FACT 1 – The Rogernomics era had no mandate from the party. It nearly destroyed Labour.
FACT 2 – It took till 1999-2002 and a Labour government that delivered on its manifesto to restore trust between caucus and party member – this lead to the end of any need for “New Labour”.
FACT 3 – However this alone was and is insufficient for restoration. The Labour Party is not yet over what Rogernomics did to it (but then nor is New Zealand).
To have a party based on democratic, and meritocratic, selection involves trust that candidates will remain loyal to the party and its manifesto. This was something completely breached in the 1980′s. So between 1987 and 2011, selection was based on a party faction patronage – this of course meant it was somewhat insulated from inclusive participation by the general public.
The Labour Party was so abused by its caucus in the 1980′s that only the recent party reforms, the retirement of the last of the 1980′s era personnel and the decline of the party factions of recent decades will enable renewal.
Too much focus on the people involved just obscures the circumstance in which they operated.
FACT 4 – Being expert in managing factions gave Clark an advantage in MMP.
The irony however is in that with a majority in caucus being of the ABC persuasion, when he was the choice of the wider party, we have continuance of the caucus and party divide that began their problems 30 years ago. And for the same reason, those dominant in caucus “knew better” (about policy or who should be leader).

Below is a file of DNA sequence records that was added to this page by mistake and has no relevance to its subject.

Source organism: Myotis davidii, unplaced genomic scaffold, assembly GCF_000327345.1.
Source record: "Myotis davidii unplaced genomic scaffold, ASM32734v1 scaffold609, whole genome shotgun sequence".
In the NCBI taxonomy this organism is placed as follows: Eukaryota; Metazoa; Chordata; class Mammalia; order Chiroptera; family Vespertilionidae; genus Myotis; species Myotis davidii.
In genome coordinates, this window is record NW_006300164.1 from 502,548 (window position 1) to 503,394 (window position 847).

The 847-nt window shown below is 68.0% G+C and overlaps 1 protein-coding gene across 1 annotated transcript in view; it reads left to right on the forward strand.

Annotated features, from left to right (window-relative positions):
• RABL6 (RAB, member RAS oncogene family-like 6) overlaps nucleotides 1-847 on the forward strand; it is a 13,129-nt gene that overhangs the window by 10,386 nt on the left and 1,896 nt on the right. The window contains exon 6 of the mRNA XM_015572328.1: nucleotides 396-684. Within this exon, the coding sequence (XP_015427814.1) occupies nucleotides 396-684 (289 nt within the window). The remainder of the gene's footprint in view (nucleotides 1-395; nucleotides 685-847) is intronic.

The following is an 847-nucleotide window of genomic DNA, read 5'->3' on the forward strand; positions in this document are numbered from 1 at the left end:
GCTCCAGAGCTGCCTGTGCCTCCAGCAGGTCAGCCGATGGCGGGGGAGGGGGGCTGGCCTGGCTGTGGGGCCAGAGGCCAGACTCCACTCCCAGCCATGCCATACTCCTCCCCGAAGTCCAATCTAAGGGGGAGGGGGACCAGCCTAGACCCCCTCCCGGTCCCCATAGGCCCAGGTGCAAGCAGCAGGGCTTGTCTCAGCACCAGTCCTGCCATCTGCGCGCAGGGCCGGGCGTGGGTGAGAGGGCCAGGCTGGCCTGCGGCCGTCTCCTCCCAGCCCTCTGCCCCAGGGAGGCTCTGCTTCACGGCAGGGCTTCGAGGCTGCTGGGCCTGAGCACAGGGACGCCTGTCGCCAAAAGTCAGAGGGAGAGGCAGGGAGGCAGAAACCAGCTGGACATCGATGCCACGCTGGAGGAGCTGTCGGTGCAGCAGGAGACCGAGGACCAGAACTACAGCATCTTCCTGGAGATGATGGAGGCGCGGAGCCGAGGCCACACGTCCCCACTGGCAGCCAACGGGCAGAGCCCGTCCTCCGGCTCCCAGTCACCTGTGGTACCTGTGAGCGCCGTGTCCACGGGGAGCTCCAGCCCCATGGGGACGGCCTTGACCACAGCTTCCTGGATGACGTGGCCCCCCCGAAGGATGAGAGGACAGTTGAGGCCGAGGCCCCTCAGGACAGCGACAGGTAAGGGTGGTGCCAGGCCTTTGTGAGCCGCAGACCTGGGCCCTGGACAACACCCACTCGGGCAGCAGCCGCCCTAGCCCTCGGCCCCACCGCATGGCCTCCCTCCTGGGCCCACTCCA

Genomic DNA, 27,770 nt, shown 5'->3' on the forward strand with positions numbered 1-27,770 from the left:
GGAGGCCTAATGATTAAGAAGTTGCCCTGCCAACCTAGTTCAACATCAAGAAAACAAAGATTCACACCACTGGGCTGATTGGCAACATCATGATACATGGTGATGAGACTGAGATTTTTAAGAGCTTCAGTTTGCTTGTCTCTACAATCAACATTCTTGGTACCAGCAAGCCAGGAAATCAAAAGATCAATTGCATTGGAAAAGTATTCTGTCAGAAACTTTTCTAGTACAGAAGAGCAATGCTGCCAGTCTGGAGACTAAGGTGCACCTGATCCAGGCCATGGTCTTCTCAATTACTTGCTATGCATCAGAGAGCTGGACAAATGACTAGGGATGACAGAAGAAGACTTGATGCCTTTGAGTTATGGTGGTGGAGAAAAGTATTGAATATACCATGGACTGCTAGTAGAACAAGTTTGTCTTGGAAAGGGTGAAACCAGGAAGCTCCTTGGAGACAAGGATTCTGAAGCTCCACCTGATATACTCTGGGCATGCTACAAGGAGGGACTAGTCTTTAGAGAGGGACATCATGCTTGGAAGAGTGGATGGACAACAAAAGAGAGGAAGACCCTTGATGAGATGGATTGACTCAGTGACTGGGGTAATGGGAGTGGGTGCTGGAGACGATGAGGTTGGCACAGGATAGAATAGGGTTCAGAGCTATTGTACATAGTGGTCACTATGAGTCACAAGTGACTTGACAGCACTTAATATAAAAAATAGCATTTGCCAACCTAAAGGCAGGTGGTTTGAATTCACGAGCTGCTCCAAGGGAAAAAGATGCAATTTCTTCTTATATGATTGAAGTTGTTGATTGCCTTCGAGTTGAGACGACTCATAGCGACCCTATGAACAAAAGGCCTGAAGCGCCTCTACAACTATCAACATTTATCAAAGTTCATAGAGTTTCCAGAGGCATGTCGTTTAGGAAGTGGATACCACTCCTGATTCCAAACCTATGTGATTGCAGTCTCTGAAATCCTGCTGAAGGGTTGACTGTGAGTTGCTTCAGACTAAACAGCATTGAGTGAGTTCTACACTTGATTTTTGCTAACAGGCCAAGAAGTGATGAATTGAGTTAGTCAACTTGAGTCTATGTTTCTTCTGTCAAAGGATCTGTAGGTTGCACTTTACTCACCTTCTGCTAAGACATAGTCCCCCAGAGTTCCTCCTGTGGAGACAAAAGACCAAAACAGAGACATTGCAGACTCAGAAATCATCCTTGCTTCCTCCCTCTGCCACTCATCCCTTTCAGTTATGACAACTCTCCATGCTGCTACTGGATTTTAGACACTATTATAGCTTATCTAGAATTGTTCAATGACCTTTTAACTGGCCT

FACT 5 – Cunliffe will only get confidence from his caucus if the membership of it changes or he wins an election.
FACT 6 – Labour Leaders are now required to retain the trust of their party, and thus the idea that a caucus leader can lead the party in new directions without first getting a mandate is now buried. The party can no longer be hijacked by turning its leader or finance spokesperson – a message to Treasury, whether in domestic and international aspect, as much as to the caucus.
Whether this makes for a more left wing party is harder to say. The party activist is less likely to want caucus to compromise for centrist votes, yet a more open party means more internal diversity and a broader base membership.